If you are looking for more, though, step up to the Limited. You'll get adaptive LED headlights, rear parking sensors, adaptive cruise control, leather upholstery, ventilated front seats, a power front passenger seat, a heated steering wheel, driver-seat memory functions, a wireless charging pad, an 8-inch touchscreen, a navigation system and an upgraded nine-speaker Infinity sound system. The Limited also comes with forward collision warning, automatic emergency braking, lane keeping assist, a drowsy driver warning system, and automatic high beams.
Features & Specs
Our experts’ favorite Sonata Plug-in Hybrid safety features:
- Automatic Emergency Braking
- Provides an audible warning if a collision with a vehicle ahead of you is imminent and will apply the brakes if you don't respond in time.
- Blind-Spot Detection
- Monitors blind spots and provides a warning if you start to change lanes with another car present.
- Lane Keep Assist
- Provides an audible and visual warning if you drift outside of your lane and will nudge you back if you don't respond in time.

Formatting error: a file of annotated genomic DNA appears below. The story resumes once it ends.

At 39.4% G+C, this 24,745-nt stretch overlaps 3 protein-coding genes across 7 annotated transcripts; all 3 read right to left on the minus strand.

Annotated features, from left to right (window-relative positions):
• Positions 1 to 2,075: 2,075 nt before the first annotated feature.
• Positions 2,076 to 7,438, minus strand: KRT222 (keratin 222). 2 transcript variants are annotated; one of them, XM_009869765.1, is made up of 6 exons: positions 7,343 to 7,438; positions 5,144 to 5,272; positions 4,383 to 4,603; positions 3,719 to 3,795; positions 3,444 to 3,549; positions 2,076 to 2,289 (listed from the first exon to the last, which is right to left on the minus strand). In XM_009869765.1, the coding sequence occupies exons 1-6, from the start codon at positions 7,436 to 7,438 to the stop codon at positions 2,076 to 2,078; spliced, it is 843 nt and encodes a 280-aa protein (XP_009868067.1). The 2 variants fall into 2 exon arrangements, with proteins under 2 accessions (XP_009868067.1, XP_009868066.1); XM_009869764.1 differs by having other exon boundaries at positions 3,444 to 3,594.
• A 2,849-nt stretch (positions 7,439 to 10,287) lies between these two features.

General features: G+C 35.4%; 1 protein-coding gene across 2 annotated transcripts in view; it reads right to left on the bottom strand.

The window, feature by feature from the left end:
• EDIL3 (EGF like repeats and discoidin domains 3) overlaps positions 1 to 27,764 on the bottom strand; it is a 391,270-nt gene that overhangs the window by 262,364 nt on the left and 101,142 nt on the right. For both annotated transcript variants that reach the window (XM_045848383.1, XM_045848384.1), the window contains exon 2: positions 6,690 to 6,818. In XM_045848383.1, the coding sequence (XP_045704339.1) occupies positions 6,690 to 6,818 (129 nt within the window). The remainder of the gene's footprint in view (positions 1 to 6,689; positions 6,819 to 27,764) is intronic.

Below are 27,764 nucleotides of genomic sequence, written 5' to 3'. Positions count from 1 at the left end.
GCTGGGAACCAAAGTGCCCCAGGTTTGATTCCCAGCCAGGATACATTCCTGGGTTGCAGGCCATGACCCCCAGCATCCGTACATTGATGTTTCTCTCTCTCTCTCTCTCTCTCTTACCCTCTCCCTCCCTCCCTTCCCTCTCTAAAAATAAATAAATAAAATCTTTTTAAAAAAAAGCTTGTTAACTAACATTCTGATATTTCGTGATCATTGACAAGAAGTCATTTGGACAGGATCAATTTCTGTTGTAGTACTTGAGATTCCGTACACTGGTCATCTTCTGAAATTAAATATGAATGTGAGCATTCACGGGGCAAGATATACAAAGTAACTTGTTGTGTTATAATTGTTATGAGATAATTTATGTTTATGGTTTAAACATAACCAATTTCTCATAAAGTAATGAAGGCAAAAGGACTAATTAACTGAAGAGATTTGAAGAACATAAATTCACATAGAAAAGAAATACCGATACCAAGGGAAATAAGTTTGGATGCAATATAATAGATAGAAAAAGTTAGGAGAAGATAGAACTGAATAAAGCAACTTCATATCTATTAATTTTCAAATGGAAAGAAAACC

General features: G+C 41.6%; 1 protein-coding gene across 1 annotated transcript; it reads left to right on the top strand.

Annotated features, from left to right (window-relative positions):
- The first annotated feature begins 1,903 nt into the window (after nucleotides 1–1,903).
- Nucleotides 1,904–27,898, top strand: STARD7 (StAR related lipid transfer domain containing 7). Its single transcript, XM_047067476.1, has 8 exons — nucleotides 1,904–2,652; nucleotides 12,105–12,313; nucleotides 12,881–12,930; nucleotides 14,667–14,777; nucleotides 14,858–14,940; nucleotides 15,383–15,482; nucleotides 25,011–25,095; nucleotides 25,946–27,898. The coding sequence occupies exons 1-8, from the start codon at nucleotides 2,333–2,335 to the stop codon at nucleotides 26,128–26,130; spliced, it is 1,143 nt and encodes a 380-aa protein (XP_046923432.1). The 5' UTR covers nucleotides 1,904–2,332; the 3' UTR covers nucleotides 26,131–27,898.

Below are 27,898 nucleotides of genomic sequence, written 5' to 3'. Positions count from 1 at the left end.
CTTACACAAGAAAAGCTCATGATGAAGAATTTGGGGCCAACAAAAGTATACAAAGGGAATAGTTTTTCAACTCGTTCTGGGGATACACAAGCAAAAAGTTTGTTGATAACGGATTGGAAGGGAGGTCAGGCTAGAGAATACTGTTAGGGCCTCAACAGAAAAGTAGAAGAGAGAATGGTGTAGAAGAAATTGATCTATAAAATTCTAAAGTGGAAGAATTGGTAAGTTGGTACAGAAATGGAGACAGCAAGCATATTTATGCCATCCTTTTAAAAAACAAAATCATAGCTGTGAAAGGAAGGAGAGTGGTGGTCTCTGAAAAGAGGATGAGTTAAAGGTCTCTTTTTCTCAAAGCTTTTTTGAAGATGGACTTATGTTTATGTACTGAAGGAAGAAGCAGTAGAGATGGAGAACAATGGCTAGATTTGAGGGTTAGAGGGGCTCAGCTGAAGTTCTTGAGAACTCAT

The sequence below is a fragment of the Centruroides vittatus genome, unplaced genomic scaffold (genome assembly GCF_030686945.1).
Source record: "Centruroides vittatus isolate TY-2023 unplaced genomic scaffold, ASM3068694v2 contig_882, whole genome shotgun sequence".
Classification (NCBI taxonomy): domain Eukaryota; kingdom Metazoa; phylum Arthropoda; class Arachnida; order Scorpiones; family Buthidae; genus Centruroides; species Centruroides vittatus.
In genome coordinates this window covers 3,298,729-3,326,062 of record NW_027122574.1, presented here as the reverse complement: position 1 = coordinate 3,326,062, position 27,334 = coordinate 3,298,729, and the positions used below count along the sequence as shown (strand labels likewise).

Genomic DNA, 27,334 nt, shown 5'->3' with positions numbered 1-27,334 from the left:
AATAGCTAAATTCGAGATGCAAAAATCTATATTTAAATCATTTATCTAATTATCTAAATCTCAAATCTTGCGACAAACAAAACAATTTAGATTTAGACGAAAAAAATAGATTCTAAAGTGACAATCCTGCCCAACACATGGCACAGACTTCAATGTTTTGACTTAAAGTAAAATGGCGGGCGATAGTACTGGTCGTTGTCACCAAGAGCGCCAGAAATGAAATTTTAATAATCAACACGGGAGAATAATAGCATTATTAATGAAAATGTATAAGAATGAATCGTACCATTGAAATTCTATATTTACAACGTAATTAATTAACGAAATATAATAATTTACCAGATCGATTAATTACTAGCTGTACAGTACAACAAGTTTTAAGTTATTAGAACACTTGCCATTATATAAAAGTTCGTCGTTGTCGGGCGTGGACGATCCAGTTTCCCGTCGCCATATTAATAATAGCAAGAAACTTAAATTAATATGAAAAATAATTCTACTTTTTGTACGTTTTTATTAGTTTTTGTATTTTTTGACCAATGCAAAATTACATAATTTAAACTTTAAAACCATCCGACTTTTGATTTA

Hyundai Sonata Plug-in Hybrid vs. the competition
2018 Hyundai Sonata Plug-in Hybrid
2018 Honda Clarity
Hyundai Sonata Plug-in Hybrid vs. Honda Clarity
The Sonata looks more like a traditional sedan than its primary competitors, with their futuristic and sometimes awkward style. That factor may sway you one way or the other. The Clarity Plug-in Hybrid, however, holds a clear advantage with its 48-mile electric-only range estimate, compared to the Sonata's 28-mile range. The Honda also features a much larger 15.5-cubic-foot trunk, giving it better everyday usability.
Hyundai Sonata Plug-in Hybrid vs. Toyota Prius Prime
The Toyota Prius Prime comes up just a bit short when it comes to electric only range, with an EPA-estimated 25 miles, but it's a clear winner for fuel economy. The Prius is rated at 54 mpg combined, trouncing the Sonata's 39 mpg estimate. Among these primary competitors, the Prius also has the largest cargo capacity, measuring 19.8 cubic feet, which is double the Sonata's. Holding it back, quite literally, is its slow acceleration.
Hyundai Sonata Plug-in Hybrid vs. Chevrolet Volt
The Chevrolet Volt gets high marks for its 53-mile electric-only range estimate, which was a big factor in us naming it as one of Edmunds' Best Hybrid Cars. Compared to the Sonata Plug-in Hybrid, the Volt has a similarly comprehensive list of advanced safety features, but both have equally restrictive cargo capacities and rear-seat space. The Hyundai gets a slight edge, though, in regard to interior materials quality. Read Edmunds' long-term road test of the Chevrolet Volt.